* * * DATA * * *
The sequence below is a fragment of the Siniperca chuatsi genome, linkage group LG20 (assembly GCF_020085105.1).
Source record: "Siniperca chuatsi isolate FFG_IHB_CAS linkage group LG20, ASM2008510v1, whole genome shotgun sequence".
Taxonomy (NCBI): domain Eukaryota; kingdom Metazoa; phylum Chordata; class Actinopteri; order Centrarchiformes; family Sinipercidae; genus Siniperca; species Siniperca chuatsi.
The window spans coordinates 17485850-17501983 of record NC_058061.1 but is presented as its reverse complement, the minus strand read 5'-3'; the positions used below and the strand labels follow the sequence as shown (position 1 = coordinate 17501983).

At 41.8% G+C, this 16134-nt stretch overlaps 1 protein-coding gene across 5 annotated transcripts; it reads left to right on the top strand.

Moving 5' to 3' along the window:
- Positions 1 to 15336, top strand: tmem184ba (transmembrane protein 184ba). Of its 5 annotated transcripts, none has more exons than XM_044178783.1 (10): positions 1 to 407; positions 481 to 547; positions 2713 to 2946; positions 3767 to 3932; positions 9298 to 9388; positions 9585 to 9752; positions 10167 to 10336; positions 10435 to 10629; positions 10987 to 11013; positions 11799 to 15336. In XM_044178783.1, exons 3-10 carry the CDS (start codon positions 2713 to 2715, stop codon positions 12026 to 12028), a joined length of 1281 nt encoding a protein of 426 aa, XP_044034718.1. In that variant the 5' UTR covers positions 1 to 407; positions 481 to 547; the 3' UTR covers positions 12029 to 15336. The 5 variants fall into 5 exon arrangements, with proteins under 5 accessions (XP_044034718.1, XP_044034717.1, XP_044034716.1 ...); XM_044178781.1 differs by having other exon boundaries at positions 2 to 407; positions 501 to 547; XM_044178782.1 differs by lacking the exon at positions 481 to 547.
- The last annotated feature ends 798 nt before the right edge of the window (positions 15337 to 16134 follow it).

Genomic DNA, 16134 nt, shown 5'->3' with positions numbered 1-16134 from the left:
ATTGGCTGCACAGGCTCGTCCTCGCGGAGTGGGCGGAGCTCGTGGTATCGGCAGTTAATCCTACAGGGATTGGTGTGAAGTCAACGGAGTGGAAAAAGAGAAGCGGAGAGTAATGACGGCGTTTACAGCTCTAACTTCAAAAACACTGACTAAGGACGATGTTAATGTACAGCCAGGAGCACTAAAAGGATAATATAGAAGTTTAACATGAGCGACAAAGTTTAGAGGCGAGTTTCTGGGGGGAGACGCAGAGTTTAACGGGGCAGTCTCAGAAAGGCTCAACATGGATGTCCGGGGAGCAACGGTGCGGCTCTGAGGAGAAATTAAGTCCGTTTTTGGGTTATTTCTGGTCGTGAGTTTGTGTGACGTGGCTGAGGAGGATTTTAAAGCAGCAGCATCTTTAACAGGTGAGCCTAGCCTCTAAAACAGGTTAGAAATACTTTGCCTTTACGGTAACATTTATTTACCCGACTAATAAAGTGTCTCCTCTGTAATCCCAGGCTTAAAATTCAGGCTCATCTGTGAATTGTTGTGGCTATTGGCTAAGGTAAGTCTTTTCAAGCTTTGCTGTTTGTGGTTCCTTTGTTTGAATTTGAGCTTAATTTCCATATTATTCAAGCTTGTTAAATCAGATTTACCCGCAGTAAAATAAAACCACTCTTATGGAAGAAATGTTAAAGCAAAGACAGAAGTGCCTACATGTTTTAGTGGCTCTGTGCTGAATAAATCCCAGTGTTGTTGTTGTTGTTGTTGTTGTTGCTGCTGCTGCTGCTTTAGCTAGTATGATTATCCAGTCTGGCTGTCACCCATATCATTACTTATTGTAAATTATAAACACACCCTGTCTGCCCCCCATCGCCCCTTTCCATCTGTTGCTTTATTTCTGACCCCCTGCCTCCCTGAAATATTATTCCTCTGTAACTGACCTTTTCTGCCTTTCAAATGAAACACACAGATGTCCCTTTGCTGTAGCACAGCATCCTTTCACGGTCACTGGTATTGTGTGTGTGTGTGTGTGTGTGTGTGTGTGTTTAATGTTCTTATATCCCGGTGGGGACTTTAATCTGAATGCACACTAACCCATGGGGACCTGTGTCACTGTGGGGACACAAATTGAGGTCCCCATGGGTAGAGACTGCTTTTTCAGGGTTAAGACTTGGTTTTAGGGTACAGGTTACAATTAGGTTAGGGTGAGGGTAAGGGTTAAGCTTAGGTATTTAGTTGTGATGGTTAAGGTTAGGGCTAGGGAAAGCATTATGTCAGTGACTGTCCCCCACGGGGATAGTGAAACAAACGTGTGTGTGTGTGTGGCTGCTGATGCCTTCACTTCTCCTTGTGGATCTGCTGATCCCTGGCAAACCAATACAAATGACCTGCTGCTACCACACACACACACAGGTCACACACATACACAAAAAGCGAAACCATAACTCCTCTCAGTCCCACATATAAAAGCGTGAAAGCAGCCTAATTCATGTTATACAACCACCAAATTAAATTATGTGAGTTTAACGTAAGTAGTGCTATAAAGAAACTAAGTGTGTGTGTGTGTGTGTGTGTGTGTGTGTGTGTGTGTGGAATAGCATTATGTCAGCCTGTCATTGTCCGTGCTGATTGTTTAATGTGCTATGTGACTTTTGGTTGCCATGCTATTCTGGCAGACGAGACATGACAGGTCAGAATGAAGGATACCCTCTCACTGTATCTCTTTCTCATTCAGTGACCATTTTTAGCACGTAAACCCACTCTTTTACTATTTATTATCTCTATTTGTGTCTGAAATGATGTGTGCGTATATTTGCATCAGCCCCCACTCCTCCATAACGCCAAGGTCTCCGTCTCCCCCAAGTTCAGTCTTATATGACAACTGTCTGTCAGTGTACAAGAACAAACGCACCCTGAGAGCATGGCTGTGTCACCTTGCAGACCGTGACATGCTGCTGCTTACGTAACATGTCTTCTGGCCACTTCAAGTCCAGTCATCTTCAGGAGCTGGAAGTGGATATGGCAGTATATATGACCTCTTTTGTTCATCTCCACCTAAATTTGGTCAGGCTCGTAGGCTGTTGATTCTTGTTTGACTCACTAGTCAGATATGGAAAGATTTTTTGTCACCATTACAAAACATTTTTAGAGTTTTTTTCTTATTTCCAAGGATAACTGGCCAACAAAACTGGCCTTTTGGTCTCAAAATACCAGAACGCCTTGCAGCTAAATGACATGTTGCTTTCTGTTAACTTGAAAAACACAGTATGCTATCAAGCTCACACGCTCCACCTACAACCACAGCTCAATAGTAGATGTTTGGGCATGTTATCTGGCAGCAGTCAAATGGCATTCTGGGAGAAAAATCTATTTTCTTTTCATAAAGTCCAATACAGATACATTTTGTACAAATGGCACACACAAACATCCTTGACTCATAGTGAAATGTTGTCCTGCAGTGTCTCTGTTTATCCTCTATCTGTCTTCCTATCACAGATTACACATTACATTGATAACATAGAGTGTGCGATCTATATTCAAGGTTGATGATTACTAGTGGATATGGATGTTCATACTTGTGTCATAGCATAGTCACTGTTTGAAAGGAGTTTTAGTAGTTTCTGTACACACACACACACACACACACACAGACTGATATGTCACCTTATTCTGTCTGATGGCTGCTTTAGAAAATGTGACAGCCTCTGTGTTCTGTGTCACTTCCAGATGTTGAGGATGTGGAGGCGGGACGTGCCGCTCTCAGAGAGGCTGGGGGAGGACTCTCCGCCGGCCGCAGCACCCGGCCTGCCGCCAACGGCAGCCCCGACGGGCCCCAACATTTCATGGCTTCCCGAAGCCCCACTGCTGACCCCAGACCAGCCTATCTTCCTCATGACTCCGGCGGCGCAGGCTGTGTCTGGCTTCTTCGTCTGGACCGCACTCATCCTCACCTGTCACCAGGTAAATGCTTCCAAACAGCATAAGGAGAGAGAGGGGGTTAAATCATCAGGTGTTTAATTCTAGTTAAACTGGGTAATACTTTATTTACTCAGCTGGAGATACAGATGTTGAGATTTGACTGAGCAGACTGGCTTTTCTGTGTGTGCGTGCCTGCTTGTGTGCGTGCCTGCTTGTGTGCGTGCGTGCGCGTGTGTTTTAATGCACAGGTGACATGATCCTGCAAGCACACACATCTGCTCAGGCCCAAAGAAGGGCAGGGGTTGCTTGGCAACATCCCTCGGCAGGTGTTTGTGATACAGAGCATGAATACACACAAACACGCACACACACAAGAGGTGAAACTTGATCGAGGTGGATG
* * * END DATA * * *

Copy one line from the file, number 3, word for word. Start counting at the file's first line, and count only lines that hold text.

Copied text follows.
Taxonomy (NCBI): domain Eukaryota; kingdom Metazoa; phylum Chordata; class Actinopteri; order Centrarchiformes; family Sinipercidae; genus Siniperca; species Siniperca chuatsi.